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American Heart Association promotes healthy lifestyles at Harvard Park

LAPD officer Marcus Whitehead typically walks with community members around Harvard Park, but he also helps coach the baseball teams. Photos by Jason Lewis


Community S.T.E.P.S. program builds a healthy relationship between the community and the LAPD.

On May 12, instead of walking, the American Heart Association is asking people to bring bikes, skateboards, or anything with wheels.

By Blake Carter

The Community S.T.E.P.S. was brought to Harvard Park in South Los Angeles eight months ago, and it has been extremely beneficial for both community members and Los Angeles Police Department (LAPD) officers.

“The vision of the Community S.T.E.P.S. (Strategic Dialogue That’s Empowered by Public Safety) program is to bring law enforcement and the community together to create a safe space for dialogue and exercise,” said Eric Batch, Vice President of Government Relations for the American Heart Association.  

On the second and fourth Saturdays of the month, LAPD officers walk around the park with community members starting at 9 a.m., and they also help out coaching the youth sports teams.  This program helps ease the tension between local residents and law enforcement officers, and through a partnership with the American Heart Association, this bimonthly event promotes better health within the community.  

At this event, there are medical professionals present who administer cholesterol and blood pressure screenings and answer health questions; cooking demonstrations so that people can learn how to prepare food in a healthy manner; and produce giveaways.  Earlier this month, instead of a walk, the community members performed a street cleanup.  

For the walk on May 12, they are switching it up again.

“We're asking people to bring their bikes, their skateboards, or anything that has wheels,” Batch said.  “We're going to ride around the park with the police officers instead of walking.  It's going to be a lot of fun.”

Local residents are enjoying the interactions with their neighbors and police officers, and they are creating healthier bonds with each other.  

“Because it's community-based policing here, our goal is to bridge the gap (between the LAPD and the community),” said LAPD officer Marcus Whitehead.  “To put a Band-Aid on the wounds from the past.  Our goal is to reestablish the relationship with the community and getting them to know us as humans instead of just police officers.”

Whitehead, who grew up in Watts, views the interaction that he has with the community that he serves as being invaluable.

“It's rewarding,” he said.  “Because we're here on a daily basis and they see us interacting with the kids as community members.  We even have folks who say that they're glad that we're here because they feel safer to come to the park because we’re here.”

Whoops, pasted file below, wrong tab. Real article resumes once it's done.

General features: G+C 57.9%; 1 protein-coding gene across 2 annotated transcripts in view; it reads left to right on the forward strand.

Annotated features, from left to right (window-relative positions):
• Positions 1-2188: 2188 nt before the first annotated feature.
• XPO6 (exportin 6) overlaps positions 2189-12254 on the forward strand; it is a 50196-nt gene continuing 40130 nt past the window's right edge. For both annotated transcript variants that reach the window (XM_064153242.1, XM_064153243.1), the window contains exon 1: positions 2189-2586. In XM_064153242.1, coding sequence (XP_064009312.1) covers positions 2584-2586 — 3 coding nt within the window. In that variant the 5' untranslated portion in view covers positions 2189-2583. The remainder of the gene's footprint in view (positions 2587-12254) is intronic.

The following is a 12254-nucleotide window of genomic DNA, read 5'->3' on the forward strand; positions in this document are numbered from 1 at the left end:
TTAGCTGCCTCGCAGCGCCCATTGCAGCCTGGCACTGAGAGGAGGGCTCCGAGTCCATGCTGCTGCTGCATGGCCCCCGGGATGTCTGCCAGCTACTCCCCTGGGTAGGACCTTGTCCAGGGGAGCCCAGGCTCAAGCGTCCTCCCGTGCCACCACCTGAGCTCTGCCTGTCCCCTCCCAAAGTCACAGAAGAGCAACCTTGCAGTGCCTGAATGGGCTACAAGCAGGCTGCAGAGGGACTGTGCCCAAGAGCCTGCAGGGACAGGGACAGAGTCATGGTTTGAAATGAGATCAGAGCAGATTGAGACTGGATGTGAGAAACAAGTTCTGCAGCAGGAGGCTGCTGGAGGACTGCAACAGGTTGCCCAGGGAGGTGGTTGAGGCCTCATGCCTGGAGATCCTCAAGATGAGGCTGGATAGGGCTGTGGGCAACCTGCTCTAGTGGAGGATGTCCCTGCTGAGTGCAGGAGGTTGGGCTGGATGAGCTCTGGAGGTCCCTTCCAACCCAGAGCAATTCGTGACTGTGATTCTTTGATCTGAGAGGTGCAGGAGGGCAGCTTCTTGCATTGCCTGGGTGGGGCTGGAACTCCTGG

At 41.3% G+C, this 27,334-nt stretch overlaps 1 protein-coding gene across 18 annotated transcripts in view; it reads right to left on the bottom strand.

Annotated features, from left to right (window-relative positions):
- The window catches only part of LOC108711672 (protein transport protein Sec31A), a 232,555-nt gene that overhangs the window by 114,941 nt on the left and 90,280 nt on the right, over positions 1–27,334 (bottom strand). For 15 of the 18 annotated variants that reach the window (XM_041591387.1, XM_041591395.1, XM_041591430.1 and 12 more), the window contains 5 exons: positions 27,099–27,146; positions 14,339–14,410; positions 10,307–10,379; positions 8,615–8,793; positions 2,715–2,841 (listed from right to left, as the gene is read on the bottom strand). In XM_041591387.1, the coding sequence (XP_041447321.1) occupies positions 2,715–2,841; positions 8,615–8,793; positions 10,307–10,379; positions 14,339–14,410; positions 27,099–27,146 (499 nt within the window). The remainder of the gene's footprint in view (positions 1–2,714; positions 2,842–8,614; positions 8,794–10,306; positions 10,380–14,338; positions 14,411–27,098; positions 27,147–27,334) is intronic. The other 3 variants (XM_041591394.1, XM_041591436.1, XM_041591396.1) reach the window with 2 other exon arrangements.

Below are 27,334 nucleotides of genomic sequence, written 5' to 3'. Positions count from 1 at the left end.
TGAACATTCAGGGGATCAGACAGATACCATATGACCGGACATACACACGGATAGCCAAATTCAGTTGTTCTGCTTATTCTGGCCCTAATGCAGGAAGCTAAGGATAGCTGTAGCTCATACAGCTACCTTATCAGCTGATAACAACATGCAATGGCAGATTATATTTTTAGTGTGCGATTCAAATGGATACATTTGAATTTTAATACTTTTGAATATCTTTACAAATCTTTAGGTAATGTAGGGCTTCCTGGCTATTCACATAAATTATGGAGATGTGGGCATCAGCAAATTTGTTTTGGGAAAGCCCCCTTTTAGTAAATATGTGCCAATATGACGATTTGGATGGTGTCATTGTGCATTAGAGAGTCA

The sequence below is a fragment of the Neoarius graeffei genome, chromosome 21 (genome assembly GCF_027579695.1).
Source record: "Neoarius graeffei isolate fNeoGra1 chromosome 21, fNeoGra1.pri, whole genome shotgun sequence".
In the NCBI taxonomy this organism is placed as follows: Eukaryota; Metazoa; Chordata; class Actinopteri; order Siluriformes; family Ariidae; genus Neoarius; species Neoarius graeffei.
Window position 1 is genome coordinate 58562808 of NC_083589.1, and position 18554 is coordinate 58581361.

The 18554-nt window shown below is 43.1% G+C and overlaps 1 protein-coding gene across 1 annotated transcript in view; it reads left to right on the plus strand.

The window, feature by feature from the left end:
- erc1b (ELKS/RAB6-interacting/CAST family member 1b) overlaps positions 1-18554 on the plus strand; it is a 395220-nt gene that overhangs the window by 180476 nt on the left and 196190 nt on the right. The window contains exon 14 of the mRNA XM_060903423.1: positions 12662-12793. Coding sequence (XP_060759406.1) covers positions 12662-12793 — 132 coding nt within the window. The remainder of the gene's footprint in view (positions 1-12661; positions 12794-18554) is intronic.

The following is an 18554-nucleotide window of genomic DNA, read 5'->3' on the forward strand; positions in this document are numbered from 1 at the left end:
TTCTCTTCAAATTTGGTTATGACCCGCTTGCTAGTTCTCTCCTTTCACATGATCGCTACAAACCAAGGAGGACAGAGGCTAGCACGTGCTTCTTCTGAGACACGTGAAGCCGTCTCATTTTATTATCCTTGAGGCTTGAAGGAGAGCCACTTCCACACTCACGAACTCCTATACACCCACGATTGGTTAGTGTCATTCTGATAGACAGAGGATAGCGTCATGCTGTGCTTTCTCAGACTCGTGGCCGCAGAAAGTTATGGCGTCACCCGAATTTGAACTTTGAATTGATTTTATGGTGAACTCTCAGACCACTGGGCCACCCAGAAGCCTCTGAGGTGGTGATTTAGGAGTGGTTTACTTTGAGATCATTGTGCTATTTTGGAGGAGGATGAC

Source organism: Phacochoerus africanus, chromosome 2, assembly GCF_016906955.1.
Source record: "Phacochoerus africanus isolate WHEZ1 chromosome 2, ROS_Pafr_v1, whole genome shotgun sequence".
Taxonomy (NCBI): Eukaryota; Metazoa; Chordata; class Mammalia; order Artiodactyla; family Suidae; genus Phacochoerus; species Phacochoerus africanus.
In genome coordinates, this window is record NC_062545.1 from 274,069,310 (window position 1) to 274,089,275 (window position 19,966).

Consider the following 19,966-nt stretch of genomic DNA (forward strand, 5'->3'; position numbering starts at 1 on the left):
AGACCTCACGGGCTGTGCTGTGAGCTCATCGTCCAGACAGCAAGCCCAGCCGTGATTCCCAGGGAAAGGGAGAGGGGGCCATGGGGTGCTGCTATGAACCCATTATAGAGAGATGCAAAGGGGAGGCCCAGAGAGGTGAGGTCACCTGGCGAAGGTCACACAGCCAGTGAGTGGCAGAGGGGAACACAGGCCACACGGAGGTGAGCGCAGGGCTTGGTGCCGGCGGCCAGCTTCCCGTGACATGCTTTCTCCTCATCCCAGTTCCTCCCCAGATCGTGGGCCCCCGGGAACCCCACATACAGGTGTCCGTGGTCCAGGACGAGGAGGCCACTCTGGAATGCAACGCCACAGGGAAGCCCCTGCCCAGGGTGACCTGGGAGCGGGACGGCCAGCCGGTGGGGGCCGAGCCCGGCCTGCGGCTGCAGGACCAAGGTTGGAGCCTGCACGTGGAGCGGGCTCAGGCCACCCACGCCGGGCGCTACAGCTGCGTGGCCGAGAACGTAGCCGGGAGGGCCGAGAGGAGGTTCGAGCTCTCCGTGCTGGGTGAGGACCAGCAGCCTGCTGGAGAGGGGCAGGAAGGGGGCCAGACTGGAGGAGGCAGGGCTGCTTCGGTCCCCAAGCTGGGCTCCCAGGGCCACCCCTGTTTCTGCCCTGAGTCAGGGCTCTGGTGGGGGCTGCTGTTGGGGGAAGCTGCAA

Health wise, this community program may have saved Whitehead from some serious medial problems.  During one of the walks, he took a health screening and found out that he had high blood pressure.  That led him to seeking out more tests, where he was diagnosed with hypertension.  

“It was a real scary situation, and I had no idea,” he said.  “I feel that if it wasn't for the S.T.E.P.S. program I probably wouldn't have known.  I've always been an athlete so high blood pressure has never been a concern for me.”

Whitehead changed his eating habits and incorporated more exercise into his lifestyle.  

“I cut out fried foods, and I decrease my sodium level by a lot,” he said.  “I was a big fan of french fries.  I will have them occasionally, but now I have more baked foods, salads, fruits and vegetables.”  

Whitehead said that he’s seen many of the regulars from the walks make improvements to their health as well by exercising and by taking tips from the medical professionals at the event.

This program also collaborates with the Community Safety Partnership, which is a program that was created in the housing projects of Watts.  In that program, police officers coached youth sports teams and participated in community activities.  The program successfully reduced violent crime and arrests by 50 percent.  

Ten LAPD officers work directly in the community surrounding Harvard Park, using relationship-based strategies to create trust and prevent crime.  

“We are taking a successful model introduced in the housing projects and implementing them in a neighborhood,” said City Councilmember Marqueece Harris-Dawson.  “We believe we can reduce violence and we can get police and the community to work together towards a solution.”

Jackie Tatum/Harvard Recreation Center is located at 1535 W. 62nd St.

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